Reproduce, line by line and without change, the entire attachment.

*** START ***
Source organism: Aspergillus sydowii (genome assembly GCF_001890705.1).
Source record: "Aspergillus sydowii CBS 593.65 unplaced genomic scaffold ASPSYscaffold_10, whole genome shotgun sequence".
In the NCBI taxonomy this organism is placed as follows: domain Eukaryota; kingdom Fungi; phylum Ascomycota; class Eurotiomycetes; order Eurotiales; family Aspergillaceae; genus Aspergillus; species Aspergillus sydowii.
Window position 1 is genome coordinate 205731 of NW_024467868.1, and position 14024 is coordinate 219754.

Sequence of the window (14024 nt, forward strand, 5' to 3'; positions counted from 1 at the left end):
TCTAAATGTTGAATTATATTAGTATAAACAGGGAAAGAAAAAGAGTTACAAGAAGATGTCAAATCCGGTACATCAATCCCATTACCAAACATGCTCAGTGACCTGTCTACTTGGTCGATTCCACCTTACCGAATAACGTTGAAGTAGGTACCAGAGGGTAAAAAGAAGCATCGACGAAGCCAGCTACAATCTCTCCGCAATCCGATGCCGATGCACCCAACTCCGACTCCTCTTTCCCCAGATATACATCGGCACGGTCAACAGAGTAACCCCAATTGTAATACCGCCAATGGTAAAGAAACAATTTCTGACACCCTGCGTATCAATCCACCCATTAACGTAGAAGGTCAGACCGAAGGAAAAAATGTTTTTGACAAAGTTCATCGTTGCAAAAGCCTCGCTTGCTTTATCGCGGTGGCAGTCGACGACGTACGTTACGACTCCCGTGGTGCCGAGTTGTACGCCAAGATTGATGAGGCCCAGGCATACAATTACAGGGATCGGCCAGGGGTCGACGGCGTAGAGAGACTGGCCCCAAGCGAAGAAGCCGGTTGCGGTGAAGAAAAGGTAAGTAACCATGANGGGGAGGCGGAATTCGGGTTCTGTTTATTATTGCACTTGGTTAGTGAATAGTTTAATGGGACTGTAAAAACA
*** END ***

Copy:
Source organism: Aspergillus sydowii (genome assembly GCF_001890705.1).
Source record: "Aspergillus sydowii CBS 593.65 unplaced genomic scaffold ASPSYscaffold_10, whole genome shotgun sequence".
In the NCBI taxonomy this organism is placed as follows: domain Eukaryota; kingdom Fungi; phylum Ascomycota; class Eurotiomycetes; order Eurotiales; family Aspergillaceae; genus Aspergillus; species Aspergillus sydowii.
Window position 1 is genome coordinate 205731 of NW_024467868.1, and position 14024 is coordinate 219754.

Sequence of the window (14024 nt, forward strand, 5' to 3'; positions counted from 1 at the left end):
TCTAAATGTTGAATTATATTAGTATAAACAGGGAAAGAAAAAGAGTTACAAGAAGATGTCAAATCCGGTACATCAATCCCATTACCAAACATGCTCAGTGACCTGTCTACTTGGTCGATTCCACCTTACCGAATAACGTTGAAGTAGGTACCAGAGGGTAAAAAGAAGCATCGACGAAGCCAGCTACAATCTCTCCGCAATCCGATGCCGATGCACCCAACTCCGACTCCTCTTTCCCCAGATATACATCGGCACGGTCAACAGAGTAACCCCAATTGTAATACCGCCAATGGTAAAGAAACAATTTCTGACACCCTGCGTATCAATCCACCCATTAACGTAGAAGGTCAGACCGAAGGAAAAAATGTTTTTGACAAAGTTCATCGTTGCAAAAGCCTCGCTTGCTTTATCGCGGTGGCAGTCGACGACGTACGTTACGACTCCCGTGGTGCCGAGTTGTACGCCAAGATTGATGAGGCCCAGGCATACAATTACAGGGATCGGCCAGGGGTCGACGGCGTAGAGAGACTGGCCCCAAGCGAAGAAGCCGGTTGCGGTGAAGAAAAGGTAAGTAACCATGANGGGGAGGCGGAATTCGGGTTCTGTTTATTATTGCACTTGGTTAGTGAATAGTTTAATGGGACTGTAAAAACA